ROGERS PARK — An alternative charter high school that's called Truman College its home for over 30 years might get one more year to find a new building as the high school faces a serious time crunch.
On Wednesday, Katheryn Hayes, a spokeswoman for Truman College in Uptown, said the non-profit alternative high school — named Truman Middle College — operated by Youth Connection Charter Schools — "will continue instruction through the conclusion of next school year as we work with YCCS and CPS to identify a permanent site for student learning.
“City Colleges remains committed to ensuring a smooth transition for all students enrolled in the Middle College, with no disruption to learning time," Hayes said in an email to DNAinfo.
Chicago Public Schools did not respond to a request for comment.
Richard Reeder, a consultant with Youth Connection Charter Schools, which runs Truman Middle College, said he'd heard Truman Middle College was being offered an additional year, but there was nothing "in writing" yet.
"There is no official statement from anybody right now," said Reeder, who helped launch the alternative high school network with former Mayor Harold Washington's office in the 1980s. "It would have to be something officially put in writing, but that has not happened yet."
Hayes did not respond to questions asking if City Colleges and Youth Connection Charter Schools had met and discussed the extra year, and did not clarify if the extension was still in the discussion stage or had been made official.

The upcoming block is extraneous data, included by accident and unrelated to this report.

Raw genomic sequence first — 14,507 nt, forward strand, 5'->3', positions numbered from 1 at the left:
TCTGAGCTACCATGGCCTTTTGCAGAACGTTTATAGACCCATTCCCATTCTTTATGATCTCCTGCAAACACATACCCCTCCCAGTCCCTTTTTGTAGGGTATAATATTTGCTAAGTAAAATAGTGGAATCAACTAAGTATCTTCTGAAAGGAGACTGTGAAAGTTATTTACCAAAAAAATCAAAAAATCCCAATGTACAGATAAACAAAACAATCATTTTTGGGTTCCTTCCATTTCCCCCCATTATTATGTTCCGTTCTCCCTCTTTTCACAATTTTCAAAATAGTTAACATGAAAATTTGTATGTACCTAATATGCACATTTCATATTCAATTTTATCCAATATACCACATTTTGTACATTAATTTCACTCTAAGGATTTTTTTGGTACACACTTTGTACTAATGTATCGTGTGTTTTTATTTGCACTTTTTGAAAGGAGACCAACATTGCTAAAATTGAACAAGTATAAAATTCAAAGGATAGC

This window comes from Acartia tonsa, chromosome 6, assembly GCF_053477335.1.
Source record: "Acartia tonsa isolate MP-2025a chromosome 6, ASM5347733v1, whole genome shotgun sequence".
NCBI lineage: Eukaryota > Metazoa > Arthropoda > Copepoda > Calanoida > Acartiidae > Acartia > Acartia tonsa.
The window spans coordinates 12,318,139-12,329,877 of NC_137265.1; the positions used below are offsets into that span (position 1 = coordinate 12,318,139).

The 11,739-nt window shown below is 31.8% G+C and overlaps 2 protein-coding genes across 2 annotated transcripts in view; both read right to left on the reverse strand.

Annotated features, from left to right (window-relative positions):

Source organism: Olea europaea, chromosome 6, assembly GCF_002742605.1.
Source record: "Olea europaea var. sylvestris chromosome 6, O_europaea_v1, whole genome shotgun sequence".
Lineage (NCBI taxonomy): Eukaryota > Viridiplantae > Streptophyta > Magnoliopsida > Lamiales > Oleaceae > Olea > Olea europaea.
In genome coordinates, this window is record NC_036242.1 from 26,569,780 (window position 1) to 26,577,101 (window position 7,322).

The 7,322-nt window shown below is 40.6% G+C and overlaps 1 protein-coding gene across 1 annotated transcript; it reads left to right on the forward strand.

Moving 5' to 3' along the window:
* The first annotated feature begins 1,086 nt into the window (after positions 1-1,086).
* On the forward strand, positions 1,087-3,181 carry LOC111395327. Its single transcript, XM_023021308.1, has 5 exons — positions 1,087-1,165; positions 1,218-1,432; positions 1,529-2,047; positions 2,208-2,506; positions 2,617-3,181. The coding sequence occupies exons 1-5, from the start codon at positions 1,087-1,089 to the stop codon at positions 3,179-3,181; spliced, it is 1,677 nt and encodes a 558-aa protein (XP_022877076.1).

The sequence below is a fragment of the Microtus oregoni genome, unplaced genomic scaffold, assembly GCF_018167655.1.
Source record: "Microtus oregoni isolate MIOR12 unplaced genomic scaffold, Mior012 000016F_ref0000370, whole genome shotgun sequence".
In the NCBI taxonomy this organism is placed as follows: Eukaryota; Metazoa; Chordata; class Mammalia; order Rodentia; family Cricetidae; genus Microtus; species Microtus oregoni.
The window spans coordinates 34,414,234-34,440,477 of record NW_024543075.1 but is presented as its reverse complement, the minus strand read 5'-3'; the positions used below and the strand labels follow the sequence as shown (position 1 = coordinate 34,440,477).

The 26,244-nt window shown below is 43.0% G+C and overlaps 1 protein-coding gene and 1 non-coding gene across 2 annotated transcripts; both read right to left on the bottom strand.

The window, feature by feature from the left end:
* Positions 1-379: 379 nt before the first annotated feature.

By Thursday, Reeder said he'd spoken with other top Youth Connection Charter Schools officials and no meeting to discuss the lease extension between had taken place yet, and the offer was still in the "stratosphere of rumors."
"We hadn't heard anything, so we were surprised to see" City Colleges' statement, Reeder said. "We're still waiting to hear."
Ald. Joe Moore (49th) said Wednesday he was told by a "pretty good authoritative source" that City Colleges had extended the school's lease at the Truman College campus, but was not sure if the charter school network had yet been informed of that.
Reeder and other Youth Connection Charter Schools officials are in a hurry to find a new home after they found out last year that their City Colleges location would no longer be an option.
With about a third of Truman's students already living in Rogers Park, Reeder said the old St. Jerome Catholic school building across from New Field Elementary was an option the school was vying for.
Many students who go to Truman Middle College have either had to leave high school to help support their families, had families themselves, or don't socially or academically fit in at traditional schools, Reeder said.
Some residents have expressed some potential safety concerns, and have taken issue with another school trying to use the St. Jerome building — especially after an attempt by Noble Charter Schools to open a school there last year.
"One year would be nice, but a continuation of the program after 31 years and a successful program, that would be great," Reeder said. "A one-year continuation, that's good. But what would even be better would be not disrupt the program at all and just keep it located at Truman and keep it continuing."
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